Lieutenant Frederick Charles Mateer


Frederick Charles (or Charles Frederick) Mateer was born on 7 April 1884 at Bridge End, Belfast, the last of four children of grocer (later wholesale merchant) Charles Hartwell Bruce Mateer and his wife Annie Maria (nee Robinson). Educated at Belmont School, Belfast, by 1911 he was living with his parents and two sisters at 170 Earlswood Road, Belfast, and working as a lithographic design artist.

In December 1914 Mateer applied for a commission in the Army. It appears that the application was not successful, or at least was taking some time to process, for on 25 January 1915 Mateer enlisted in the North Irish Horse at Antrim (No.1418 – later Corps of Hussars No.71381). He was promoted to lance corporal on 1 June, and paid lance corporal on 23 September. On 17 November 1915 he embarked for France with F Squadron. On 31 March 1917 he was promoted to corporal.

In June 1916 F Squadron joined with C Squadron and the 6th (Inniskilling) Dragoons Service Squadron to form the 2nd North Irish Horse Regiment, serving as corps cavalry to X Corps until September 1917, when the regiment was disbanded and the men transferred to the infantry.

At the end of August 1917, however, Mateer had applied for a commission in the infantry, with a preference for an Irish regiment. He left France for the UK on 24 September, where, after a period of leave, on 9 November he reported for duty at No.7 Officer Cadet Battalion, Fermoy. After a period of training he was assessed as having a fair standard of education, good military knowledge and power of command and leadership, and the special qualification of riding. He was considered "a good type of Cadet."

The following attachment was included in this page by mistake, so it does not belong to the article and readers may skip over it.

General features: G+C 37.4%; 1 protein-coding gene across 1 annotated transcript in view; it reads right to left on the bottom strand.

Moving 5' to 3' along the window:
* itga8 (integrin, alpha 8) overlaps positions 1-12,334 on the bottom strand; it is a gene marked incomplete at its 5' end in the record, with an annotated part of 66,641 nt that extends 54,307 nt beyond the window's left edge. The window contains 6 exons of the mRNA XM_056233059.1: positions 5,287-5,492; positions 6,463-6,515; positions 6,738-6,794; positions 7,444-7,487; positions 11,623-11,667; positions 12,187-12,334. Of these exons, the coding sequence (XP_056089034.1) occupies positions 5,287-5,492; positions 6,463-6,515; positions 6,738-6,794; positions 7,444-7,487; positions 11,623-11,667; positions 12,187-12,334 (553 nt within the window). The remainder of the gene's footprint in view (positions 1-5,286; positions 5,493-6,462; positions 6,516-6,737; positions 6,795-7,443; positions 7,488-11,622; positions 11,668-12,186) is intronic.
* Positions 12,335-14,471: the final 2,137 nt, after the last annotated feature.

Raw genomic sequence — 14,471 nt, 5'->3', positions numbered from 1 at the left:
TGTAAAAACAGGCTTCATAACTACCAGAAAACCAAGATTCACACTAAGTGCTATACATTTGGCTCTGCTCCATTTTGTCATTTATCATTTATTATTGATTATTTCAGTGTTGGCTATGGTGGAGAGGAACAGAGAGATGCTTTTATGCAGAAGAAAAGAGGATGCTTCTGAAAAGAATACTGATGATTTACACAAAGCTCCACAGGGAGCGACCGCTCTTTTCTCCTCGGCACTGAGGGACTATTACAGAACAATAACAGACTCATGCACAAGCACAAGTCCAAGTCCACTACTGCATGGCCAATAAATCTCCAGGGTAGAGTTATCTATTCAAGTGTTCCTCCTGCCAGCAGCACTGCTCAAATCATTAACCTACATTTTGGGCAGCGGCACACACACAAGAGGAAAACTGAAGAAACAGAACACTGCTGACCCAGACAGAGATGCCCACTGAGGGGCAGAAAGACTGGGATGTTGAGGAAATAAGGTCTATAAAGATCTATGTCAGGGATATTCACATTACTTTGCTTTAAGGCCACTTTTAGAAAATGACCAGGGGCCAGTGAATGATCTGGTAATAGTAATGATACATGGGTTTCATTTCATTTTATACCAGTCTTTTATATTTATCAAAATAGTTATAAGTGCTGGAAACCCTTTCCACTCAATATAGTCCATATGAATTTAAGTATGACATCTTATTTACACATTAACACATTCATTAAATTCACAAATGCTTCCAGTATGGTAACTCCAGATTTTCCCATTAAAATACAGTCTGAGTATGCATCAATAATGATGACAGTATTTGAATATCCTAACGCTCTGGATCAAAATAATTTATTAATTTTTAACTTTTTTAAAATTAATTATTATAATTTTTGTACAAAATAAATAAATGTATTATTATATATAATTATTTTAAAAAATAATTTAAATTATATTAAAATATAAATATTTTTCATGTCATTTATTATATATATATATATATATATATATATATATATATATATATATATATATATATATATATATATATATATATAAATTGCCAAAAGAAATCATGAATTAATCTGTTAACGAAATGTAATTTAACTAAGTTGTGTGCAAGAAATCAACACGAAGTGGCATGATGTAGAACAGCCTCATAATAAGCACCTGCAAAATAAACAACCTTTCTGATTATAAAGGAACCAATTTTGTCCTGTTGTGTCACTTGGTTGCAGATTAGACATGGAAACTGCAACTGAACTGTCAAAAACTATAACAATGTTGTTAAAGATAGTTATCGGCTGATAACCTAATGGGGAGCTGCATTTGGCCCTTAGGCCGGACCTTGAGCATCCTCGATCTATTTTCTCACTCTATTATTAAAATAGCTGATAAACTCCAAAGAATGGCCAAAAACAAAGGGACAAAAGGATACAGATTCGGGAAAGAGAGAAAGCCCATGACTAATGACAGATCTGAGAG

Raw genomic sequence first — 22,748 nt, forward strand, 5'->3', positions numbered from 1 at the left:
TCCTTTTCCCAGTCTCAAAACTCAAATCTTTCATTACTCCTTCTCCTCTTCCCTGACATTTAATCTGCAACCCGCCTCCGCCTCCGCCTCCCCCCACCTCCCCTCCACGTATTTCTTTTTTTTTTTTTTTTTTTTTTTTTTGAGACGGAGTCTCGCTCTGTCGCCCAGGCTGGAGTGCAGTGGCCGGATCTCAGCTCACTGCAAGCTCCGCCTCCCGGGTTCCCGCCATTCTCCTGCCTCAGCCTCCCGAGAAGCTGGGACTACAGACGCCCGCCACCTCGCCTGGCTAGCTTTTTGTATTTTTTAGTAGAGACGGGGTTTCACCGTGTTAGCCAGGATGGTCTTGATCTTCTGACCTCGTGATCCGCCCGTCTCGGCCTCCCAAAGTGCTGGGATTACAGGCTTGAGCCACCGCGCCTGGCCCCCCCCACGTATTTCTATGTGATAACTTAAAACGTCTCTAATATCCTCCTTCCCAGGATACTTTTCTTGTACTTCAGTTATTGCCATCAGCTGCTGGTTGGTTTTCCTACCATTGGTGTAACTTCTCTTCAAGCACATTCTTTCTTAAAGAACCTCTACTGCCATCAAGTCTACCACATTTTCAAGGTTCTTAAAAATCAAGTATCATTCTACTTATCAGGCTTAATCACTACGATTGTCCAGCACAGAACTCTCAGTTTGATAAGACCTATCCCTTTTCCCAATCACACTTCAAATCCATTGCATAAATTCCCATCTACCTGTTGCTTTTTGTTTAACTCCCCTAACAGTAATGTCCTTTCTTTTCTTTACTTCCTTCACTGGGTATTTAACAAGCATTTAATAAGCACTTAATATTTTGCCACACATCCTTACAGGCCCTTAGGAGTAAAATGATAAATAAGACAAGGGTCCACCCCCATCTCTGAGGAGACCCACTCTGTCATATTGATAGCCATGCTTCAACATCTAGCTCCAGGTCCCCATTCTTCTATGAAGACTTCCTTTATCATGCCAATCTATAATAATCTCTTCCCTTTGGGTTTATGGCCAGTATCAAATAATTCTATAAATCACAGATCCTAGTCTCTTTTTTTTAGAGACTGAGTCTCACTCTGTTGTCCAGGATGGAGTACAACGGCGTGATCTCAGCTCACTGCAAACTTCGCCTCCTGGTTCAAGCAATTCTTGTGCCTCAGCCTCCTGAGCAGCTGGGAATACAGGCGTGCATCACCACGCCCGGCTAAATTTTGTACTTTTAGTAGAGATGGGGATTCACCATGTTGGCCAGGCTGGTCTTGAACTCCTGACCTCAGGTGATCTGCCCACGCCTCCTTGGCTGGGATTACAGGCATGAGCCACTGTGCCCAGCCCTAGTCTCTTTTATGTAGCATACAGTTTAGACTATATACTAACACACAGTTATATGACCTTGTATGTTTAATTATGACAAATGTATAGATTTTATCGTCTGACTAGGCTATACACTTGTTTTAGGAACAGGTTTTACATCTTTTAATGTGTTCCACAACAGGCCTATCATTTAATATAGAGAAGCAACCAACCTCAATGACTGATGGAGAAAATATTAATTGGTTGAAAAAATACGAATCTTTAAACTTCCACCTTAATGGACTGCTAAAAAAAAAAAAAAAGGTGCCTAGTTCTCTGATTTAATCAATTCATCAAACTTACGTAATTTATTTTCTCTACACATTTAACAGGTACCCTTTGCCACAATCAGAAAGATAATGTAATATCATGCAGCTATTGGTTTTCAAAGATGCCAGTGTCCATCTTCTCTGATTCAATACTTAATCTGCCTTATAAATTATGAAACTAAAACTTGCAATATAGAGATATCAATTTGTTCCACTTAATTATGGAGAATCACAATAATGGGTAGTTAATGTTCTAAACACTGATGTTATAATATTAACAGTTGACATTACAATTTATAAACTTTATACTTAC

Mateer was commissioned as a 2nd lieutenant on 27 March 1918 and posted to the Somerset Light Infantry, although initially attached to the 51st Battalion, Devonshire Regiment.

On 1 June he married Margaret Frances Browne at Dundela Presbyterian Church, Holywood.

He embarked for France on 17 August, where he was posted to the 12th (West Somerset Yeomanry) Battalion, Somerset Light Infantry. On 17 September the battalion was east of Templeux-la-Fosse during the Advance to Victory offensive. According to the battalion war diary:

From 1 to 5.30. AM. heavily bombarded by Yellow Cross gas shells and H.E. during very heavy thunder storms and in spite of every precaution and the moving of the troops gas casualties were caused.

Mateer was one of those gassed, but not too seriously, for he was able to rejoin the battalion from hospital three weeks later.

In May 1919 Mateer was attached as a regimental officer to the 15th Ordnance Depot, Royal Army Ordnance Corps, at Rouen. He was promoted to lieutenant on 27 September 1919. He remained in France with the RAOC until 28 August 1920, when he returned to the UK and two days later was demobilised and relinquished his commission.

Mateer died on 12 December 1965 and is buried in the Dundonald Cemetery, Belfast.


Belfast Telegraph, 7 November 1946